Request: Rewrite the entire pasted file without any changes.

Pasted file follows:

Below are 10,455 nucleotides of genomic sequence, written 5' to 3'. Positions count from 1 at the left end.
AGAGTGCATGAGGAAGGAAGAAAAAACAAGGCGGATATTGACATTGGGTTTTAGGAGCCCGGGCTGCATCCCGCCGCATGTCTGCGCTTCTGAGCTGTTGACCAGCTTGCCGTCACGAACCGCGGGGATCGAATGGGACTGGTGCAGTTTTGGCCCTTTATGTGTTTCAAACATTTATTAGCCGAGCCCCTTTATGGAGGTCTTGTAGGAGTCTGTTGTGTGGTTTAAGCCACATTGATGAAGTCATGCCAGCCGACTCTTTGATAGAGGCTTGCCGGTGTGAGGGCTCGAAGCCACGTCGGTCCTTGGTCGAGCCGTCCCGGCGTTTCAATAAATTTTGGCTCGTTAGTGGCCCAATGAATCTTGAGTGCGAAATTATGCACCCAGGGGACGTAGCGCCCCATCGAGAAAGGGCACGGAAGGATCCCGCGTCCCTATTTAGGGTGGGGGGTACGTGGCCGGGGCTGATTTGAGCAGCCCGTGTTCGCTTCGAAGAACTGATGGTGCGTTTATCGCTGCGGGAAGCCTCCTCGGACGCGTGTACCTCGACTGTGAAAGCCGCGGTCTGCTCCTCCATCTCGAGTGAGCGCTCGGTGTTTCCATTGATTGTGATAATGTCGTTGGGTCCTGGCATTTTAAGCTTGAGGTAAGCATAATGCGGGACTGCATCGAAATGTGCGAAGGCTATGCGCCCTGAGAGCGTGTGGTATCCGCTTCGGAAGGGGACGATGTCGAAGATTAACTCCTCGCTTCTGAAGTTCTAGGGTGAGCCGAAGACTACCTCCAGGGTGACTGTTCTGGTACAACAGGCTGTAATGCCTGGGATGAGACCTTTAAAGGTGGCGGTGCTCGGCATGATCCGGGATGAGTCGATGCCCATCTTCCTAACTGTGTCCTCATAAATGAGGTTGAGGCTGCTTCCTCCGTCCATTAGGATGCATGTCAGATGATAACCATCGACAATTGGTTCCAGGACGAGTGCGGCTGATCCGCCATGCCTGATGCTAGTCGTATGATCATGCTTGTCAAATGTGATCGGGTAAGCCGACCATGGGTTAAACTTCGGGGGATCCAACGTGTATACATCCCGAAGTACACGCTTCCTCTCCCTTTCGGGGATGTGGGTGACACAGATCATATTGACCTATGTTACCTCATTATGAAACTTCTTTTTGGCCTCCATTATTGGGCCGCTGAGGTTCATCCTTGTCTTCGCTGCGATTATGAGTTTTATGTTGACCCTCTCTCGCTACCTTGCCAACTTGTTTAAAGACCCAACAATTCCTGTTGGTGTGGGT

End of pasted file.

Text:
Below are 10,455 nucleotides of genomic sequence, written 5' to 3'. Positions count from 1 at the left end.
AGAGTGCATGAGGAAGGAAGAAAAAACAAGGCGGATATTGACATTGGGTTTTAGGAGCCCGGGCTGCATCCCGCCGCATGTCTGCGCTTCTGAGCTGTTGACCAGCTTGCCGTCACGAACCGCGGGGATCGAATGGGACTGGTGCAGTTTTGGCCCTTTATGTGTTTCAAACATTTATTAGCCGAGCCCCTTTATGGAGGTCTTGTAGGAGTCTGTTGTGTGGTTTAAGCCACATTGATGAAGTCATGCCAGCCGACTCTTTGATAGAGGCTTGCCGGTGTGAGGGCTCGAAGCCACGTCGGTCCTTGGTCGAGCCGTCCCGGCGTTTCAATAAATTTTGGCTCGTTAGTGGCCCAATGAATCTTGAGTGCGAAATTATGCACCCAGGGGACGTAGCGCCCCATCGAGAAAGGGCACGGAAGGATCCCGCGTCCCTATTTAGGGTGGGGGGTACGTGGCCGGGGCTGATTTGAGCAGCCCGTGTTCGCTTCGAAGAACTGATGGTGCGTTTATCGCTGCGGGAAGCCTCCTCGGACGCGTGTACCTCGACTGTGAAAGCCGCGGTCTGCTCCTCCATCTCGAGTGAGCGCTCGGTGTTTCCATTGATTGTGATAATGTCGTTGGGTCCTGGCATTTTAAGCTTGAGGTAAGCATAATGCGGGACTGCATCGAAATGTGCGAAGGCTATGCGCCCTGAGAGCGTGTGGTATCCGCTTCGGAAGGGGACGATGTCGAAGATTAACTCCTCGCTTCTGAAGTTCTAGGGTGAGCCGAAGACTACCTCCAGGGTGACTGTTCTGGTACAACAGGCTGTAATGCCTGGGATGAGACCTTTAAAGGTGGCGGTGCTCGGCATGATCCGGGATGAGTCGATGCCCATCTTCCTAACTGTGTCCTCATAAATGAGGTTGAGGCTGCTTCCTCCGTCCATTAGGATGCATGTCAGATGATAACCATCGACAATTGGTTCCAGGACGAGTGCGGCTGATCCGCCATGCCTGATGCTAGTCGTATGATCATGCTTGTCAAATGTGATCGGGTAAGCCGACCATGGGTTAAACTTCGGGGGATCCAACGTGTATACATCCCGAAGTACACGCTTCCTCTCCCTTTCGGGGATGTGGGTGACACAGATCATATTGACCTATGTTACCTCATTATGAAACTTCTTTTTGGCCTCCATTATTGGGCCGCTGAGGTTCATCCTTGTCTTCGCTGCGATTATGAGTTTTATGTTGACCCTCTCTCGCTACCTTGCCAACTTGTTTAAAGACCCAACAATTCCTGTTGGTGTGGGT